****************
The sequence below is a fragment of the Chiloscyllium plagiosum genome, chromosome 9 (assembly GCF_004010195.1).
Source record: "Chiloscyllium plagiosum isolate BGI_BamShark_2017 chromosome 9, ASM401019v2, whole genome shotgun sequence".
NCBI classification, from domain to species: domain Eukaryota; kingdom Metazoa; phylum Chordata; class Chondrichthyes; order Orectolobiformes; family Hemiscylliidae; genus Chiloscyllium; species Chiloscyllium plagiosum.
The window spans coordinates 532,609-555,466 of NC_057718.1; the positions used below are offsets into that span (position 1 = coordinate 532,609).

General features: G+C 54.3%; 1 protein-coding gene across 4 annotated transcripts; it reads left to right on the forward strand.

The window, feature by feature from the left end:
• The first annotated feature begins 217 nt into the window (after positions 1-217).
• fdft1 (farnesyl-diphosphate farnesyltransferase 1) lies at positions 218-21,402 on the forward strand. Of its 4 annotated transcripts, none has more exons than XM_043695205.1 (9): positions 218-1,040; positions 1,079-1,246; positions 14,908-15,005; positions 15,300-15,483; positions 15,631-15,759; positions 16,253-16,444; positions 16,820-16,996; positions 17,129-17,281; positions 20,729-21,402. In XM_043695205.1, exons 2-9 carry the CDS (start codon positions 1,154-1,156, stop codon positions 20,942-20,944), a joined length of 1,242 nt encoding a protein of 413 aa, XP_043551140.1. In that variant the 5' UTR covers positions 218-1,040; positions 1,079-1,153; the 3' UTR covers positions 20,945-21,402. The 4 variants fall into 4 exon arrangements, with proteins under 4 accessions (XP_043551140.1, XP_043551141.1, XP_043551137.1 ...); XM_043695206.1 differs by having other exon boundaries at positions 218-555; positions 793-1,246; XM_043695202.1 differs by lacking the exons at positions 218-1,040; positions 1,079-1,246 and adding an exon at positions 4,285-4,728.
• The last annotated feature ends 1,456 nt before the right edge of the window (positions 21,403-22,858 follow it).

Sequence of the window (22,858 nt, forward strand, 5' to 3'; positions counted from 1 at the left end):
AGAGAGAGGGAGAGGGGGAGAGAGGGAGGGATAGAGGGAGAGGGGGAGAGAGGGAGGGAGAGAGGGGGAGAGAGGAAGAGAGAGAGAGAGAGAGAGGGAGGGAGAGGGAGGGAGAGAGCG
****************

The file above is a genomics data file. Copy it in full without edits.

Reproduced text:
The sequence below is a fragment of the Chiloscyllium plagiosum genome, chromosome 9 (assembly GCF_004010195.1).
Source record: "Chiloscyllium plagiosum isolate BGI_BamShark_2017 chromosome 9, ASM401019v2, whole genome shotgun sequence".
NCBI classification, from domain to species: domain Eukaryota; kingdom Metazoa; phylum Chordata; class Chondrichthyes; order Orectolobiformes; family Hemiscylliidae; genus Chiloscyllium; species Chiloscyllium plagiosum.
The window spans coordinates 532,609-555,466 of NC_057718.1; the positions used below are offsets into that span (position 1 = coordinate 532,609).

General features: G+C 54.3%; 1 protein-coding gene across 4 annotated transcripts; it reads left to right on the forward strand.

The window, feature by feature from the left end:
• The first annotated feature begins 217 nt into the window (after positions 1-217).
• fdft1 (farnesyl-diphosphate farnesyltransferase 1) lies at positions 218-21,402 on the forward strand. Of its 4 annotated transcripts, none has more exons than XM_043695205.1 (9): positions 218-1,040; positions 1,079-1,246; positions 14,908-15,005; positions 15,300-15,483; positions 15,631-15,759; positions 16,253-16,444; positions 16,820-16,996; positions 17,129-17,281; positions 20,729-21,402. In XM_043695205.1, exons 2-9 carry the CDS (start codon positions 1,154-1,156, stop codon positions 20,942-20,944), a joined length of 1,242 nt encoding a protein of 413 aa, XP_043551140.1. In that variant the 5' UTR covers positions 218-1,040; positions 1,079-1,153; the 3' UTR covers positions 20,945-21,402. The 4 variants fall into 4 exon arrangements, with proteins under 4 accessions (XP_043551140.1, XP_043551141.1, XP_043551137.1 ...); XM_043695206.1 differs by having other exon boundaries at positions 218-555; positions 793-1,246; XM_043695202.1 differs by lacking the exons at positions 218-1,040; positions 1,079-1,246 and adding an exon at positions 4,285-4,728.
• The last annotated feature ends 1,456 nt before the right edge of the window (positions 21,403-22,858 follow it).

Sequence of the window (22,858 nt, forward strand, 5' to 3'; positions counted from 1 at the left end):
AGAGAGAGGGAGAGGGGGAGAGAGGGAGGGATAGAGGGAGAGGGGGAGAGAGGGAGGGAGAGAGGGGGAGAGAGGAAGAGAGAGAGAGAGAGAGAGGGAGGGAGAGGGAGGGAGAGAGCG